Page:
The 12 and a half minutes of John Frame’s Three Fragments of a Lost Tale (or as it appears on screen, III Fragments of a Lost Tale) is Part 1 of a longer work to be called The Tale of the Crippled Boy, and it looks like it might serve as a demo or preview to generate interest or investment. Working with a handful of crew and scoring the film himself, Frame is assembling a non-narrative dream-film full of mysterious incidents and images.
It’s difficult to say what’s happening within each image, never mind how the sequences fit together. Grotesque little articulated figures, cobbled from spare parts, thrash about in a stately manner almost as if being tortured. One is a birdlike figure who carries a scythe through tall green grass to a decaying bed being reclaimed by nature, with a broken clock in the headboard. He reaches in vain for a ladder above his head. Another figure is a kind of Frankenstein monster with bunny ears who instructs a sort of sock monkey. They belong to a large cast of half-organic machines. There’s a clear influence of Jan Svankmajer and the Brothers Quay in the quaintness and near-horrific queasiness of everything, but Frame’s work is even more abstract (if possible). It’s a wordless world scored in lush, haunting tones, and perhaps its influences go back beyond David Lynch to Hieronymous Bosch.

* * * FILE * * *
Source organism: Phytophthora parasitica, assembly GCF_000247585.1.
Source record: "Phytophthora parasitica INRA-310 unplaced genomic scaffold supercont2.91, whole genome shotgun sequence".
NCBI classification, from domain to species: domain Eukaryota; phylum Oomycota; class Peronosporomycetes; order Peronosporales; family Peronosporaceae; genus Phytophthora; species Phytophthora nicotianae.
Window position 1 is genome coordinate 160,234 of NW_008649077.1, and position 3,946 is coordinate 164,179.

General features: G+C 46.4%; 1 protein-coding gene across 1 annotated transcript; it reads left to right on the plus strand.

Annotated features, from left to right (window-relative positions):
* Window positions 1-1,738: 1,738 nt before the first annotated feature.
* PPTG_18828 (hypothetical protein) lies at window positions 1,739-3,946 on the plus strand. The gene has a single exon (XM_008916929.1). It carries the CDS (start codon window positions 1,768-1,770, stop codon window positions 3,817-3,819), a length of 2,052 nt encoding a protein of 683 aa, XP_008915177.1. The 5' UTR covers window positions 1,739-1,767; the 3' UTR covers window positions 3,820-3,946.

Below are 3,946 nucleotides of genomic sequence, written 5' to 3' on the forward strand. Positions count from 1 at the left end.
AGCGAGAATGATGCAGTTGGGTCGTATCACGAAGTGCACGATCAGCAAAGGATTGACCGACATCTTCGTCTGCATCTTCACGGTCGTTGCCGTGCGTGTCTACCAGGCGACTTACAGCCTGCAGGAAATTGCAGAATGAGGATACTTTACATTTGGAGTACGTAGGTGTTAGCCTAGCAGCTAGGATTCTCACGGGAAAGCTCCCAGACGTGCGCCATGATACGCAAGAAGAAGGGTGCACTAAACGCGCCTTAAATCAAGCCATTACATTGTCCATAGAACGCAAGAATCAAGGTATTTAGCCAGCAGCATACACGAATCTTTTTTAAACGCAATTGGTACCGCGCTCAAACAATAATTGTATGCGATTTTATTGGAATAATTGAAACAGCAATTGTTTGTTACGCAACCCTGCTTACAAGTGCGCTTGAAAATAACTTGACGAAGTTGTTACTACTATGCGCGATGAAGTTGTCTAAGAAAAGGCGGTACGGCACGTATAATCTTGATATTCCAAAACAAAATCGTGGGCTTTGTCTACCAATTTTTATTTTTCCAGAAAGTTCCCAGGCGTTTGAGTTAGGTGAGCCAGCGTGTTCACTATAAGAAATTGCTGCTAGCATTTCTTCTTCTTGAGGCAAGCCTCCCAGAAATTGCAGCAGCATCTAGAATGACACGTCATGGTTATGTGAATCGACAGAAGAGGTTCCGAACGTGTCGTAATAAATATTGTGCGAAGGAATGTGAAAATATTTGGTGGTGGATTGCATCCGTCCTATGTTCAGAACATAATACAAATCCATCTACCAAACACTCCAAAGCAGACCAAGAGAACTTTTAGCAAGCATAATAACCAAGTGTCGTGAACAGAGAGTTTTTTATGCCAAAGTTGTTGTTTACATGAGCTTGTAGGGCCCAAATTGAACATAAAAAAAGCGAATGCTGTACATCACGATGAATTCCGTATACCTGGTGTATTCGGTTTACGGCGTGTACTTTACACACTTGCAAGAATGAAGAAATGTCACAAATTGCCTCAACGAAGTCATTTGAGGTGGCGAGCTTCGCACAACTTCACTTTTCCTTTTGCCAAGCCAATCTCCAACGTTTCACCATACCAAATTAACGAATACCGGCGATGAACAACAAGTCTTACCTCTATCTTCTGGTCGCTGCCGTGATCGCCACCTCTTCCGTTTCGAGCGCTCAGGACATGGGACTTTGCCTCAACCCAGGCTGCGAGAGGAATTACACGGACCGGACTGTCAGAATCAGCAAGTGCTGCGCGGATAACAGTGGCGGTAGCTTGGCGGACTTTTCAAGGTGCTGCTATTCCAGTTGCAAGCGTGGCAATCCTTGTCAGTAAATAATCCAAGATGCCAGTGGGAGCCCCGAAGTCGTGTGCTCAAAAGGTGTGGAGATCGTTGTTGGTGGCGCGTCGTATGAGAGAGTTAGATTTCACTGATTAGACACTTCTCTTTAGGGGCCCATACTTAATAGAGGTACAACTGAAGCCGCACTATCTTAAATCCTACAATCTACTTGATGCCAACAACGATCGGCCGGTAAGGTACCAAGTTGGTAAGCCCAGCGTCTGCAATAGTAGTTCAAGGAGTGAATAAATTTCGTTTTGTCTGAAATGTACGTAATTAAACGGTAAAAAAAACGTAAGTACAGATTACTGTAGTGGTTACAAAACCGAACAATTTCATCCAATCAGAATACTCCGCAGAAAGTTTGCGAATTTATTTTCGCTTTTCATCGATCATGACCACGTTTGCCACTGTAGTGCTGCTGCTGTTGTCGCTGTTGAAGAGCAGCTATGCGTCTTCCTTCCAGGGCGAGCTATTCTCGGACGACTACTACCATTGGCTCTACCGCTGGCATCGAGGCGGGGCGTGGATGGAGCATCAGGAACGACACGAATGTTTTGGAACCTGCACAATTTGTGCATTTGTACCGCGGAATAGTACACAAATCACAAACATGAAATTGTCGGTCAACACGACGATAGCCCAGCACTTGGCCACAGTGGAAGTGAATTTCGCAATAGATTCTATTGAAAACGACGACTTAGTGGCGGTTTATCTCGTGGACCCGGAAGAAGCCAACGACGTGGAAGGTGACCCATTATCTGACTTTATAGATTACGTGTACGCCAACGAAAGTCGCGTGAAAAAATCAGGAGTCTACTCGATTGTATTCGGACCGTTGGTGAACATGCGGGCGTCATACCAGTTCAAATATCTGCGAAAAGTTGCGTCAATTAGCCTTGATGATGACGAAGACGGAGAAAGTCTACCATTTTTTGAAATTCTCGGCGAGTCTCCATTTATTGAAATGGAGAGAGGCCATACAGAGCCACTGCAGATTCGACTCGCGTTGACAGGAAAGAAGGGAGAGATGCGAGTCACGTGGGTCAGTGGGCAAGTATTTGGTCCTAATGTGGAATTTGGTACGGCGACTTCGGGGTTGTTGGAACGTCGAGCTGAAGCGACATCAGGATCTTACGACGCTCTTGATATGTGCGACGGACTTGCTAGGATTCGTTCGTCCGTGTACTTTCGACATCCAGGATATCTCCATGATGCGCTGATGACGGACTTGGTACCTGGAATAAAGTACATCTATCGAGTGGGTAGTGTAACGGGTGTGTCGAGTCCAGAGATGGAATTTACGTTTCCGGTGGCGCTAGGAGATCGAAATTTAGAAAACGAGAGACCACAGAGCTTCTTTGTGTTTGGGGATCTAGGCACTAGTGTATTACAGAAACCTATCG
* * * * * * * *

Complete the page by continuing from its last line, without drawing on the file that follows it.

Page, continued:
“It’s not about anything but it carries its own meaning,” says Frame in Happy Medium, an extra on this DVD. “The only way to understand that meaning is by looking and letting go of thinking.” He speaks from what looks like an extremely nifty house in a forest, cluttered with the junk of his artist’s trade, and he projects a philosophical, meticulous air that befits his vision.
// Short Ends and Leader
"Mystery writer Arthur B. Reeve's influence in this film doesn't follow convention -- it follows his invention.READ the article